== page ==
The Masters: A detailed Preview

James Fox offers a detailed preview of the Masters, detailing the names to watch and stories to keep an eye on this week at Augusta.

Photo: Wikimedia Commons

Maybe it’s the beguiling beauty of the blooming azaleas or the lush green fairways between avenues of towering pines trees. Maybe it’s the fact that it’s the first and possibly most revered major of the year. Whatever it is, though, there’s nothing quite like the Masters.

This annual major championship at the Augusta National Golf Club in Georgia, USA is perhaps the most famous event in golf. Famously dubbed by Jim Nantz “a traditional unlike any other,” the tournament has seen some of the game’s most memorable moments and greatest champions.

Let’s hope this year is no different. As the opening event on the major calendar and the first in the eight months since the previous year’s final one, the Masters is always preceded by heightened expectations and endless speculation on who might be donning the coveted green jacket at the end of the week.

Early-season form is the subject of close analysis, but this year it’s all about one man: Dustin Johnson. The six-foot, four-inch powerhouse has been the outstanding player on the PGA Tour this season, having won his last three tournaments in a row. His combination of bone-crushing power and deft touch have seen him rise to number one in the world rankings.

This year, he also joined the elite company of Tiger Woods, Jack Nicklaus, and the late Arnold Palmer as the only players to have won in each of their first 10 seasons on tour. Although Johnson has previously crumbled amidst contention in the majors, he finally overcame that barrier by winning last year’s US Open with a commanding performance. If the tournament runs true to form, then it’s very hard to look past the big American for the trophy.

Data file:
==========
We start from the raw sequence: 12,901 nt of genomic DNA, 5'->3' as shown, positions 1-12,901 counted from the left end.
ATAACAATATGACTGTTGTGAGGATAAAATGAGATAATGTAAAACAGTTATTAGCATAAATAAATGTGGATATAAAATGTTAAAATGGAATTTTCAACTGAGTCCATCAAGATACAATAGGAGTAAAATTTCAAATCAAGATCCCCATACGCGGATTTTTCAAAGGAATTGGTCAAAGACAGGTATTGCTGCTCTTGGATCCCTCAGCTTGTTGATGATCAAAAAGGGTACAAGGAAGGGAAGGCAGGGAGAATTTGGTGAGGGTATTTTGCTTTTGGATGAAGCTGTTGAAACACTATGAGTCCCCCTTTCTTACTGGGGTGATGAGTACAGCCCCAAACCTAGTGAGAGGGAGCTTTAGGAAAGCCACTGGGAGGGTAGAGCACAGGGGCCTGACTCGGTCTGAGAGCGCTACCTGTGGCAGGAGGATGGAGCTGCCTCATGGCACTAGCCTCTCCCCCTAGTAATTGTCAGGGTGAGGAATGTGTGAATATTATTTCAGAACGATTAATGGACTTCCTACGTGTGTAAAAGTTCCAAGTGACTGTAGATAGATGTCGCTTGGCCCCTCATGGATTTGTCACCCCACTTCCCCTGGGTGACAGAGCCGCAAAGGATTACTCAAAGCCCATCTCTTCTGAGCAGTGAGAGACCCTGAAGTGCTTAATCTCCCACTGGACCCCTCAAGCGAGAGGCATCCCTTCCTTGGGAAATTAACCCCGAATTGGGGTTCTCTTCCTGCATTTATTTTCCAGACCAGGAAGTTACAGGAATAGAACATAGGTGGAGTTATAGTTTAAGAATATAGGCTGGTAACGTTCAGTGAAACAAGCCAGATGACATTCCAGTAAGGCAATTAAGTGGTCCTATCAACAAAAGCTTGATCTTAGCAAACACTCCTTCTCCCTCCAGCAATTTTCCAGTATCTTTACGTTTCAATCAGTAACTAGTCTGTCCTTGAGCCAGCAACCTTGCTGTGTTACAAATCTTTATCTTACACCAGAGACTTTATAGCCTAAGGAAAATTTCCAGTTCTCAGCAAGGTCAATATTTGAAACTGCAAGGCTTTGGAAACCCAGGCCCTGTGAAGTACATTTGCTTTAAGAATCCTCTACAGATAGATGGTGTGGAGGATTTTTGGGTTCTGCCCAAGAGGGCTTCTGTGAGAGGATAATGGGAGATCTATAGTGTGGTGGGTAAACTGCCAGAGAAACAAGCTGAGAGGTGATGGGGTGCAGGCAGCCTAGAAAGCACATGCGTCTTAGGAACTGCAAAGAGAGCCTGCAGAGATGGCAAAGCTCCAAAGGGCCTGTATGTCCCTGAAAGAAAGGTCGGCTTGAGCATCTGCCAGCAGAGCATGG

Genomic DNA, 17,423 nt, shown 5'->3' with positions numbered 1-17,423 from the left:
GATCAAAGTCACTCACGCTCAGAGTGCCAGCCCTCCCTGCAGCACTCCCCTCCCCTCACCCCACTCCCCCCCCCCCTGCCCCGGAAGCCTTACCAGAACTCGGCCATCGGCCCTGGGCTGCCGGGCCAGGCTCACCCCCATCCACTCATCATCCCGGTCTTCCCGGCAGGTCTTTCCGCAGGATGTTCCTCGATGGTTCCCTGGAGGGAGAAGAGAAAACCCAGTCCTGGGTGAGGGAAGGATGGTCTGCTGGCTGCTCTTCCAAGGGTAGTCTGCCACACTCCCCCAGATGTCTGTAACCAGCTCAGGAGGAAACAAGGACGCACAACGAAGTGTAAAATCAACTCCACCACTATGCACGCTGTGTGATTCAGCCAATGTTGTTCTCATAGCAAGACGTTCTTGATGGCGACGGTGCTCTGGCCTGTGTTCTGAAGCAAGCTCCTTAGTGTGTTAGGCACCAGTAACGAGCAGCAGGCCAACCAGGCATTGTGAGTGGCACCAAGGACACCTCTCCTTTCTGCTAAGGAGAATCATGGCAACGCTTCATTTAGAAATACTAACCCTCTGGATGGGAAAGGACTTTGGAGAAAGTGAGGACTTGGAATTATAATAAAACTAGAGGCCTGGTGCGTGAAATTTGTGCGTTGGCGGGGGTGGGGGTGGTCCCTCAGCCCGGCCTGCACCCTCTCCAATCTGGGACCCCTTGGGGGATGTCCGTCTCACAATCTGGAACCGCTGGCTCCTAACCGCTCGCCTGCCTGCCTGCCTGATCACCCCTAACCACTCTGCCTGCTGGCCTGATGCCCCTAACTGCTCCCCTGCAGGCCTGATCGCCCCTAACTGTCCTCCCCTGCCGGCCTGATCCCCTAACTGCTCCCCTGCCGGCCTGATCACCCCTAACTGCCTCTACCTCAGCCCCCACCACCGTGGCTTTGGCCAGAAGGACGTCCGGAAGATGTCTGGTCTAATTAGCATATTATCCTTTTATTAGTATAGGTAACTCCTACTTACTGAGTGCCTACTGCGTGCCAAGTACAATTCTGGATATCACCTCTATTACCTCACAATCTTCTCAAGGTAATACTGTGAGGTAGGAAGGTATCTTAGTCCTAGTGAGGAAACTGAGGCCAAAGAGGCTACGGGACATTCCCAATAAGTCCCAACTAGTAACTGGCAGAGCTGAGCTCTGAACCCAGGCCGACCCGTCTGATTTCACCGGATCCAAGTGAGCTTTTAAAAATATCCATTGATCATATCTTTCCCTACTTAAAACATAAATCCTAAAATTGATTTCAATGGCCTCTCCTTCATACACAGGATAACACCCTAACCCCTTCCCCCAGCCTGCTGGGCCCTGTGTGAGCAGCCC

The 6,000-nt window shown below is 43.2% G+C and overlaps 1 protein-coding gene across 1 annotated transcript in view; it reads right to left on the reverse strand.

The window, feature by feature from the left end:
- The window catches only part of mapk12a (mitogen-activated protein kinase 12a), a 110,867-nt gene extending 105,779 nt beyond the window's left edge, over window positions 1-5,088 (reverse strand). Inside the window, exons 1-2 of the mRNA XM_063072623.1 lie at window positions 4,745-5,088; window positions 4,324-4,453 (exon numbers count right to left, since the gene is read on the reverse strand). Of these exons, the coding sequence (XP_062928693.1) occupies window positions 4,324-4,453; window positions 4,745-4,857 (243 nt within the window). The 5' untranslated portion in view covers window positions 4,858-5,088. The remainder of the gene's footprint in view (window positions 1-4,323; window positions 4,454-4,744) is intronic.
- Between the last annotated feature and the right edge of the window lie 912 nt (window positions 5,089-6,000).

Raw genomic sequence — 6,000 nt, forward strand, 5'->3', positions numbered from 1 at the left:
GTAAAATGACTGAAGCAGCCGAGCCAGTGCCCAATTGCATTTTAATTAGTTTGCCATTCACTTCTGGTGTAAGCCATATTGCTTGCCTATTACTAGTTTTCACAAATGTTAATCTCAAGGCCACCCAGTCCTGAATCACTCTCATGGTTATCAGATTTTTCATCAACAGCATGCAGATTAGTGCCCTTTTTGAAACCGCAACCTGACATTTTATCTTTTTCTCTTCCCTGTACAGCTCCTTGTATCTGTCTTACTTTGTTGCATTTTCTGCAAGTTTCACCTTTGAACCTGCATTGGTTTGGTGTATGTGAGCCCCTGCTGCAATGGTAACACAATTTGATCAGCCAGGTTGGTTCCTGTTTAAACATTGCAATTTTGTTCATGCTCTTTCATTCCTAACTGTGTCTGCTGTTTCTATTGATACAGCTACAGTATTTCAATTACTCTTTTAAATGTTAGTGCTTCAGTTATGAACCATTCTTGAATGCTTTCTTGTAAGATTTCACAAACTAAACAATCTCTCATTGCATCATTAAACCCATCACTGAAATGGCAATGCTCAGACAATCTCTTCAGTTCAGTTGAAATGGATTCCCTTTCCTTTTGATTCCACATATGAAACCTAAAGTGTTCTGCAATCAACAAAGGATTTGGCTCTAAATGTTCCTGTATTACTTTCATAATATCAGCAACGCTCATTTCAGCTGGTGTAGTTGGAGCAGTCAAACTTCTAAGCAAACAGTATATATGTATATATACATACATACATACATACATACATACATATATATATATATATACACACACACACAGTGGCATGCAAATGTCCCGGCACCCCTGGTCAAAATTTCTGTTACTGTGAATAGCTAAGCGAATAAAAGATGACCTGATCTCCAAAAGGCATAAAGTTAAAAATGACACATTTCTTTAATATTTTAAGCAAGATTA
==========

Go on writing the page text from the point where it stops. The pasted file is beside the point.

However, the Masters is a famously unpredictable tournament, and the winner could come from anywhere. Just ask Jordan Spieth, 2015 winner, who last year looked certain to retain his green jacket before succumbing to the infamous 12th hole in the final round and allowing England’s Danny Willett to run away with a victory. Spieth’s recent results have been steady, and he managed to capture a win at Pebble Beach in February. The same cannot be said for Willett, but as a past winner he cannot be ruled out.

At Augusta, experience is very much the order of the day. What will make this year’s tournament particularly interesting, though, will be the bevy of young talent set to make an impression. Japan’s Hideki Matsuyama was one of the stand-out players of last season and reaffirmed his status as a contender with a victory at the Phoenix Open two months ago. To make his case stronger, he has finished in the top 10 at the Masters over the last two years. Justin Thomas is another youngster with a point to prove, having already won twice this season in impressive style. Like Matsuyama, he will be desperate to get a first major under his belt, and what better place to do so than at Augusta?

In terms of the European challenge, all eyes will be on Rory Mcilroy to see if he can finally secure his first green jacket and become just the sixth man ever to complete the career grand slam. His infamous meltdown at the 2011 tournament is his closest run yet, but the 27-year-old’s form has been consistent this year, and there is no doubting he will be one of the biggest talents in the field.

Another individual in fine form is Spain’s Jon Rahm, who will make his Masters debut fresh off a runner-up finish at the WGC Match Play in which he battled Dustin Johnson to the death. The 22-year-old is tipped to be one of the stars of European golf in years to come and will be eager to make a name for himself.

One notable absentee will of course be Tiger Woods. The aging legend has once again been struggling with niggling injuries and, for the third time in four years, will miss the tournament at which he was once seemingly unbeatable. This is especially poignant given that 2017 marks the 20th anniversary of Woods’ record-breaking first major win. That year he defied the critics who said he was too young and became the first minority golfer to win at a club whose patrons are still overwhelming white. Woods even won by a record 12 shots. That victory did more to change the game than any other and is partly why, 20 years on, the Masters simply won’t be quite the same without him. Nonetheless, every top golfer in the world will be ready to bring their A-game with the hope of capturing what is arguably the game’s most prestigious prize. For fans of golf, this is not one to be missed.


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